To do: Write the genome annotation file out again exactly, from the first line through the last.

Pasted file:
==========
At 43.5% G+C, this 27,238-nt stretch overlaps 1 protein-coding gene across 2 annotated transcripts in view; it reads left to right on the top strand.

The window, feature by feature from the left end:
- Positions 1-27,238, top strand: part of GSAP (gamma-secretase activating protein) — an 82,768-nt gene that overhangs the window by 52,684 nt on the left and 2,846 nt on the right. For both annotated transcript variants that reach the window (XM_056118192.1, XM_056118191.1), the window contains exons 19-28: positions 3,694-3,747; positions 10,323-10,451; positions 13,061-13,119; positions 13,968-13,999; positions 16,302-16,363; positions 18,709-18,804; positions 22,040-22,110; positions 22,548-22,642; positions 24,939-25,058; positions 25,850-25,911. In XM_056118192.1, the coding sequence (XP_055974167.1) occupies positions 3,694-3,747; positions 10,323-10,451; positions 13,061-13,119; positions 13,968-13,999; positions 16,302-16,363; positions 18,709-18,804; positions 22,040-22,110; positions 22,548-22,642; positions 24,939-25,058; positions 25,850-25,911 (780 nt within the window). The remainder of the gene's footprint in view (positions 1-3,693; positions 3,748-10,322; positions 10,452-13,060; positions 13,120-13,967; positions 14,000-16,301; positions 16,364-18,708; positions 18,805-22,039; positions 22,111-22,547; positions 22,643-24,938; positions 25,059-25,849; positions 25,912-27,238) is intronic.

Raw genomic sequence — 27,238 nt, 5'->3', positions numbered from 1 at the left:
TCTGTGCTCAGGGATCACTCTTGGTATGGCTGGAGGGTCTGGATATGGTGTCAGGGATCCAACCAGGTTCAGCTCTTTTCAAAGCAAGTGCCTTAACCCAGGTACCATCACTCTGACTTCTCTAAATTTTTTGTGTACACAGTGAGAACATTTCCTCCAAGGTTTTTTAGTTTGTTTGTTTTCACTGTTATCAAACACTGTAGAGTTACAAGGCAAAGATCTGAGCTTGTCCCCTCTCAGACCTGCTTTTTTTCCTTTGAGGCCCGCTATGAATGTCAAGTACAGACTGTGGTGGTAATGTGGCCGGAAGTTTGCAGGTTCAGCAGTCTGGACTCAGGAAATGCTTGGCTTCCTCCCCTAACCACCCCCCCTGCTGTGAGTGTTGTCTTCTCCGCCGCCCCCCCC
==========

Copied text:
At 43.5% G+C, this 27,238-nt stretch overlaps 1 protein-coding gene across 2 annotated transcripts in view; it reads left to right on the top strand.

The window, feature by feature from the left end:
- Positions 1-27,238, top strand: part of GSAP (gamma-secretase activating protein) — an 82,768-nt gene that overhangs the window by 52,684 nt on the left and 2,846 nt on the right. For both annotated transcript variants that reach the window (XM_056118192.1, XM_056118191.1), the window contains exons 19-28: positions 3,694-3,747; positions 10,323-10,451; positions 13,061-13,119; positions 13,968-13,999; positions 16,302-16,363; positions 18,709-18,804; positions 22,040-22,110; positions 22,548-22,642; positions 24,939-25,058; positions 25,850-25,911. In XM_056118192.1, the coding sequence (XP_055974167.1) occupies positions 3,694-3,747; positions 10,323-10,451; positions 13,061-13,119; positions 13,968-13,999; positions 16,302-16,363; positions 18,709-18,804; positions 22,040-22,110; positions 22,548-22,642; positions 24,939-25,058; positions 25,850-25,911 (780 nt within the window). The remainder of the gene's footprint in view (positions 1-3,693; positions 3,748-10,322; positions 10,452-13,060; positions 13,120-13,967; positions 14,000-16,301; positions 16,364-18,708; positions 18,805-22,039; positions 22,111-22,547; positions 22,643-24,938; positions 25,059-25,849; positions 25,912-27,238) is intronic.

Raw genomic sequence — 27,238 nt, 5'->3', positions numbered from 1 at the left:
TCTGTGCTCAGGGATCACTCTTGGTATGGCTGGAGGGTCTGGATATGGTGTCAGGGATCCAACCAGGTTCAGCTCTTTTCAAAGCAAGTGCCTTAACCCAGGTACCATCACTCTGACTTCTCTAAATTTTTTGTGTACACAGTGAGAACATTTCCTCCAAGGTTTTTTAGTTTGTTTGTTTTCACTGTTATCAAACACTGTAGAGTTACAAGGCAAAGATCTGAGCTTGTCCCCTCTCAGACCTGCTTTTTTTCCTTTGAGGCCCGCTATGAATGTCAAGTACAGACTGTGGTGGTAATGTGGCCGGAAGTTTGCAGGTTCAGCAGTCTGGACTCAGGAAATGCTTGGCTTCCTCCCCTAACCACCCCCCCTGCTGTGAGTGTTGTCTTCTCCGCCGCCCCCCCC